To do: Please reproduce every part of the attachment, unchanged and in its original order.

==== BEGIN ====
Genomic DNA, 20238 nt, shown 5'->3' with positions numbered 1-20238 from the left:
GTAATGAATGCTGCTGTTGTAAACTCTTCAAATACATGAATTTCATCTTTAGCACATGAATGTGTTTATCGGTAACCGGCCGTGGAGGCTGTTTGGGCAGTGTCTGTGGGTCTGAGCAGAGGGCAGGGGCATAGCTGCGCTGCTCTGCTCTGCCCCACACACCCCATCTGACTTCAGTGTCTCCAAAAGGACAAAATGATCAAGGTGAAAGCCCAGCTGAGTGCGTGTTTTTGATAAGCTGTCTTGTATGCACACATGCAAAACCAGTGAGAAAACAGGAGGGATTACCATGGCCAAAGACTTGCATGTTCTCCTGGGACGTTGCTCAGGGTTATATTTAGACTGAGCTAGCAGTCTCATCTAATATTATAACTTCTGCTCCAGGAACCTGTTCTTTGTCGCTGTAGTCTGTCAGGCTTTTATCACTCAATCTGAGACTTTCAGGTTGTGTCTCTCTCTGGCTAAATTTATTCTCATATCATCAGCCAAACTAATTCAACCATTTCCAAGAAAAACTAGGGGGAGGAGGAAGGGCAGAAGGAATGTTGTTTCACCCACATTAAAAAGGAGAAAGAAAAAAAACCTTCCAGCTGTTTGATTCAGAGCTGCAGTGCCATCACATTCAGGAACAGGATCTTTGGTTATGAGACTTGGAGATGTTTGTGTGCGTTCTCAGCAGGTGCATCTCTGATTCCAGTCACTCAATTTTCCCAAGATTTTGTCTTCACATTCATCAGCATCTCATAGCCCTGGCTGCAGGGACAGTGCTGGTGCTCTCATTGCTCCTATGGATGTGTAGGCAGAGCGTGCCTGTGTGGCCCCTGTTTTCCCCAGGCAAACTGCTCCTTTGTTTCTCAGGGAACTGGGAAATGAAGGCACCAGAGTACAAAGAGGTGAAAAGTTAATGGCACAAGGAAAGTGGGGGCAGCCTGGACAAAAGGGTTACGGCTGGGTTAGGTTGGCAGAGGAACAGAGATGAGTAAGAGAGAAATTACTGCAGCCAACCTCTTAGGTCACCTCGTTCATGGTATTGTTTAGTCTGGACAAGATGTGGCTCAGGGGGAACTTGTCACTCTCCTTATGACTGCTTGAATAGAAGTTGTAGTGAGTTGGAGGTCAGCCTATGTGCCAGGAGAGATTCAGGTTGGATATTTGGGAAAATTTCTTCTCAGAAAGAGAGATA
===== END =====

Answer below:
Genomic DNA, 20238 nt, shown 5'->3' with positions numbered 1-20238 from the left:
GTAATGAATGCTGCTGTTGTAAACTCTTCAAATACATGAATTTCATCTTTAGCACATGAATGTGTTTATCGGTAACCGGCCGTGGAGGCTGTTTGGGCAGTGTCTGTGGGTCTGAGCAGAGGGCAGGGGCATAGCTGCGCTGCTCTGCTCTGCCCCACACACCCCATCTGACTTCAGTGTCTCCAAAAGGACAAAATGATCAAGGTGAAAGCCCAGCTGAGTGCGTGTTTTTGATAAGCTGTCTTGTATGCACACATGCAAAACCAGTGAGAAAACAGGAGGGATTACCATGGCCAAAGACTTGCATGTTCTCCTGGGACGTTGCTCAGGGTTATATTTAGACTGAGCTAGCAGTCTCATCTAATATTATAACTTCTGCTCCAGGAACCTGTTCTTTGTCGCTGTAGTCTGTCAGGCTTTTATCACTCAATCTGAGACTTTCAGGTTGTGTCTCTCTCTGGCTAAATTTATTCTCATATCATCAGCCAAACTAATTCAACCATTTCCAAGAAAAACTAGGGGGAGGAGGAAGGGCAGAAGGAATGTTGTTTCACCCACATTAAAAAGGAGAAAGAAAAAAAACCTTCCAGCTGTTTGATTCAGAGCTGCAGTGCCATCACATTCAGGAACAGGATCTTTGGTTATGAGACTTGGAGATGTTTGTGTGCGTTCTCAGCAGGTGCATCTCTGATTCCAGTCACTCAATTTTCCCAAGATTTTGTCTTCACATTCATCAGCATCTCATAGCCCTGGCTGCAGGGACAGTGCTGGTGCTCTCATTGCTCCTATGGATGTGTAGGCAGAGCGTGCCTGTGTGGCCCCTGTTTTCCCCAGGCAAACTGCTCCTTTGTTTCTCAGGGAACTGGGAAATGAAGGCACCAGAGTACAAAGAGGTGAAAAGTTAATGGCACAAGGAAAGTGGGGGCAGCCTGGACAAAAGGGTTACGGCTGGGTTAGGTTGGCAGAGGAACAGAGATGAGTAAGAGAGAAATTACTGCAGCCAACCTCTTAGGTCACCTCGTTCATGGTATTGTTTAGTCTGGACAAGATGTGGCTCAGGGGGAACTTGTCACTCTCCTTATGACTGCTTGAATAGAAGTTGTAGTGAGTTGGAGGTCAGCCTATGTGCCAGGAGAGATTCAGGTTGGATATTTGGGAAAATTTCTTCTCAGAAAGAGAGATA